For the new year comes the next part of my story, the first one in the third and final section. If you haven’t read the previous instalments, then please go here to read about how this little effort began, and then follow the links.
It was Ross McGeoch’s first ‘day release’ Tuesday. Instead of heading to the metalwork and engineering firm where he was now an apprentice, he had headed into the city, to the new technical college so symbolic of post-war Britain. All kinds of work-related subjects were taught to young people, under one roof. The local bus company even put on special college services.
The morning had been full of getting to know the place, finding classrooms, meeting tutors, and generally getting a feel for college life. A kind of life that seemed good to Ross. You were on your honour much more than in school. He was determined to show everyone that he could, and would, take it seriously. He’d done well at school, and the head, and everyone else, had expected that he’d enter the sixth form. But Ross had been adamant. He wanted an apprenticeship with the firm he’d done ‘holiday work’ for, and to study engineering at college. And so far, this had worked out.
He was reflecting on this as he now sat in the dining hall, a plate of spaghetti bolognaise in front of him and a bowl of apple pie and custard at his side. Breakfast was a distant memory. An awful lot seemed to have happened since then. A typical lad, his mum would have said…
He was roused from this reverie by a muffled chorus of female voices. A group of girls had walked into the servery area. They chatted spiritedly as they selected their meals and queued to pay. Two of them called to another. “You sitting with us, Laura?”
The three girls were obviously new to the place, like he was, Ross thought. Then, as they walked by to find a table, the one bringing up the rear looked around her. Catching sight of Ross, she smiled for a moment before walking on.
A fraction of a second that blew Ross McGeoch’s mind.
As he made his way to the first afternoon lesson, he realised he had a problem. College, he could cope with. Lessons, he could cope with. Walking up to a girl he’d only just half-met, to ask her out, he struggled with.
Especially if she was, in his estimation, the most beautiful girl in the world.
* * *
It was a Tuesday late in November when the whole area was blanketed in thick freezing fog. As students returned to lessons after the college lunch break, an announcement was relayed to each classroom. The bus company had telephoned to advise the college that no special services, and few general ones, were now expected to run that afternoon. The principal had decided to end the teaching day after the first afternoon lesson. All students were advised to make their way home as best they could. At two-twenty, Ross fastened his coat and slung his haversack onto his shoulders, then made for the main exit. As he pushed his way through the swing doors, a silhouette came into view ahead of him. As he stepped forward, it became clear that this was another student, preparing, no doubt, for a long walk.
“We just stride it out, eh?” Ross called out, cheerfully. Then he blinked as the other student turned in response. “Oh… It’s Laura, isn’t it?” Goodness, she could even send that smile through fog, he thought. Then, rather self-consciously, he asked “You got far to walk?”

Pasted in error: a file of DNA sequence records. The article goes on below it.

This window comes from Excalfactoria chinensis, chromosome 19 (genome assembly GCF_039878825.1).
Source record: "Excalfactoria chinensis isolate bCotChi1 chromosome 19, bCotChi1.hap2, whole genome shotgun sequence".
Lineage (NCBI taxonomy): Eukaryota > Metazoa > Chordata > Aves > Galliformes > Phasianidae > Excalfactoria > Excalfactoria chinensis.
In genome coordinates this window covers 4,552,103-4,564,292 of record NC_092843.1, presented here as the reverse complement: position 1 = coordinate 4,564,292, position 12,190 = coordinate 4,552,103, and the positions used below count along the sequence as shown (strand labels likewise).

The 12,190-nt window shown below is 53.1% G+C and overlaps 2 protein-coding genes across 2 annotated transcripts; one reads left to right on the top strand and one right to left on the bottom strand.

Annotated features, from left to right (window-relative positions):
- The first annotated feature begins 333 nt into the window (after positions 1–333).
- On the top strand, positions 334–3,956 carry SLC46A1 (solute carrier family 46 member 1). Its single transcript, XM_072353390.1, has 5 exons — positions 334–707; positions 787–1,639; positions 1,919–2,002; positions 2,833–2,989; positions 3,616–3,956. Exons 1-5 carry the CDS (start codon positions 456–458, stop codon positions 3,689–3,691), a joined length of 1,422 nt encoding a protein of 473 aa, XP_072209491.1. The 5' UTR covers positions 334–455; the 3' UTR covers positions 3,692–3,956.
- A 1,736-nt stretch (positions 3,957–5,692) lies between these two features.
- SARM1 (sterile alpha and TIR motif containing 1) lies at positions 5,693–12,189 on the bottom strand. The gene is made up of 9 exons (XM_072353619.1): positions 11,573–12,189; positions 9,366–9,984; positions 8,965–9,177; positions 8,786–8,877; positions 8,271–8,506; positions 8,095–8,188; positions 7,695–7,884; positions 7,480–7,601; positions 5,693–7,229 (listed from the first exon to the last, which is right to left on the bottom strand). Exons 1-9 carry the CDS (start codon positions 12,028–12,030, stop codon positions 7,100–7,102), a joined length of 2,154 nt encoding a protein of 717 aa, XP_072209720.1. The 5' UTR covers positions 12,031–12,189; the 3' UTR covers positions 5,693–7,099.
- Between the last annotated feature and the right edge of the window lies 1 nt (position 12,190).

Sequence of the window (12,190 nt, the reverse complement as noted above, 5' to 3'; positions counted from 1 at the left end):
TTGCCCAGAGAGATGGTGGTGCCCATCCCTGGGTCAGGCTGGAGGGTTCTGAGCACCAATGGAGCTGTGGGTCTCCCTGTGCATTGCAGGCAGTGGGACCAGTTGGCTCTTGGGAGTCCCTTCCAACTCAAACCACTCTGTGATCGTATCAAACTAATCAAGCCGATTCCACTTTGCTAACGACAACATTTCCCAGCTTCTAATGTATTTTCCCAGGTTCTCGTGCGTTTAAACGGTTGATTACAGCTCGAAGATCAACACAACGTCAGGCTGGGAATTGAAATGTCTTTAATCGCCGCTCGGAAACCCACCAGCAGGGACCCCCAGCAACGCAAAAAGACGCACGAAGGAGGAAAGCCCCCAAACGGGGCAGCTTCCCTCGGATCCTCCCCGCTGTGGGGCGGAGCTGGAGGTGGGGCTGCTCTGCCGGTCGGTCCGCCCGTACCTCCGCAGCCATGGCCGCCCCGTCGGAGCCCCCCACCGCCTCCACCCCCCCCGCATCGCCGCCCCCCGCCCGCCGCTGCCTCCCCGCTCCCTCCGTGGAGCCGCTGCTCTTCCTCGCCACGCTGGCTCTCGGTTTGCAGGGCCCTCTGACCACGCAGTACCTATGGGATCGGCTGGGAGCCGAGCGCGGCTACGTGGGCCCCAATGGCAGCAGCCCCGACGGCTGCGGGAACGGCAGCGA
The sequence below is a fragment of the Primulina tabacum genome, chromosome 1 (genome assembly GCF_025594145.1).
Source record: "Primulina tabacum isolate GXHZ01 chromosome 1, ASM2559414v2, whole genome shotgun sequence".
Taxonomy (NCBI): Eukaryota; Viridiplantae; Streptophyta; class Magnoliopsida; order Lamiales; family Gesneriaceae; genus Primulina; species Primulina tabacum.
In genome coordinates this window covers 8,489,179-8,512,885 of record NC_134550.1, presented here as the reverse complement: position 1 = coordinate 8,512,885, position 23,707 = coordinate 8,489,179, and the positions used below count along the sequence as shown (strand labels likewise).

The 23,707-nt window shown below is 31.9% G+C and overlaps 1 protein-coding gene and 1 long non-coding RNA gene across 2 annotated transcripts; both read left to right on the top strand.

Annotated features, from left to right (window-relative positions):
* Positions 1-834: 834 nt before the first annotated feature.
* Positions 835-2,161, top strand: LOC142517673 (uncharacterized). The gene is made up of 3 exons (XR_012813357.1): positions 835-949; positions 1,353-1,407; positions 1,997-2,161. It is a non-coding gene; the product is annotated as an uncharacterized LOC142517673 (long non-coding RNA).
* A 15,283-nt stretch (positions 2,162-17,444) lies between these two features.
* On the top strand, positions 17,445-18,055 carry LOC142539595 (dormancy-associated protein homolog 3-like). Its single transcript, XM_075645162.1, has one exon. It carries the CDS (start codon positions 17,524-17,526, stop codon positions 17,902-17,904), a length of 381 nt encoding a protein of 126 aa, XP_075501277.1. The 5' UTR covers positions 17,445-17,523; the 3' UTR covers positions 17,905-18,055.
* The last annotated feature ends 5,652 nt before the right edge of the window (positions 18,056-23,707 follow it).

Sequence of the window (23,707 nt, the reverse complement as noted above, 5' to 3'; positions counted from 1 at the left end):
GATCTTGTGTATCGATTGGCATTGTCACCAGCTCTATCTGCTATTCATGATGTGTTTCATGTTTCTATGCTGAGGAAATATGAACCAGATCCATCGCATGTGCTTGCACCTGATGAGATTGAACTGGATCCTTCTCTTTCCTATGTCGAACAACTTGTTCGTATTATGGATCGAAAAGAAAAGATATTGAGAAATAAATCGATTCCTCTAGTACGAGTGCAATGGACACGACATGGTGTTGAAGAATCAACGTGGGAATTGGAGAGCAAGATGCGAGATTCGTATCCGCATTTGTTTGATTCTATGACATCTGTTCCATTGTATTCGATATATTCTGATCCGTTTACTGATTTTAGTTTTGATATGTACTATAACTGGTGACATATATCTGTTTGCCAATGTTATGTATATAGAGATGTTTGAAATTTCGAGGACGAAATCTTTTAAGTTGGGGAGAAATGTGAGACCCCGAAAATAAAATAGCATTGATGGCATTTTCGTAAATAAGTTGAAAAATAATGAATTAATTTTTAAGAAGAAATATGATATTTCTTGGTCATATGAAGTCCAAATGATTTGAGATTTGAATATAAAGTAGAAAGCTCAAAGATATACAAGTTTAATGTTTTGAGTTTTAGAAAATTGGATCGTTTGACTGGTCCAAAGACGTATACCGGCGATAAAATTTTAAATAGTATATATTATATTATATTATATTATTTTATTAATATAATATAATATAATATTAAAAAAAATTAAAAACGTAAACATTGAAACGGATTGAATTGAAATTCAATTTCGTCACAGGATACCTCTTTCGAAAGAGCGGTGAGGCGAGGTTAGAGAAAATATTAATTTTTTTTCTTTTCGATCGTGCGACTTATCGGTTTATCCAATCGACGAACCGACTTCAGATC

It turned out that she lived about a mile from Ross’s own home. Falteringly, he suggested “We could walk together, if you like…?” When she readily accepted, his heart leapt.
Conversation was stilted, at first. For one thing, they had to find their way through the fog, to roads they were familiar with. Then, gradually, they began to talk more freely, to compare themselves with each other, first of all as far as college went, and then about life in general. Laura was doing a secretarial course and was hoping to progress to accountancy. She worked for a plumbing and heating firm, at their office, not too far from home. Or rather, her cousin’s home, where she lived. At Ross’s prompting, Laura went on. It never occurred to her that she had never told so much of her life story to anyone before. Some long time afterwards, she admitted that it had something to do with a pair of intense blue eyes…
Laura had been orphaned in the war. Her father was killed in action, her mother in an air-raid. Thankfully, her aunt had taken her in and treated her like another daughter, Her cousin, Sarah, was twenty-two and married. As her aunt and uncle’s home was in a village some miles outside the city, and a long way from Laura’s work and college, her cousin had recently offered her a home. She still saw her Auntie Katherine and Uncle Fred quite often.
“Sorry I’m so nosey,” Ross cut in. “I didn’t want you to talk about stuff you’d rather not.” He thought about what it would be like to hardly know anything about his own mother, and suddenly felt awkward for asking so much.
“Aw, no, that’s all right – I mean… I don’t think it’s nosey…” Laura began to laugh. “Anyway, you’ve told me as much about you.”
Soon they turned into the main road near to Sarah’s home, on a new estate. It was now very dark, and they had to pick their way from one street light to the next. They said little for several minutes. Ross knew that Laura’s journey was nearly complete. He gulped for a moment…
“I never thought today would turn out like this, but I’ve enjoyed walking and talking with you. Would you… care to come out with me, some time?”
There. He’d said it. He waited. Laura’s voice was almost a whisper in the fog.
“I’d like that, Ross. Thank you.”
They agreed to meet the following Saturday, and go to watch a film. But, as she walked through the gate of Sara’s house, Laura realised that it wasn’t really the prospect of a good film that mattered to her.
You can now read part fourteen here.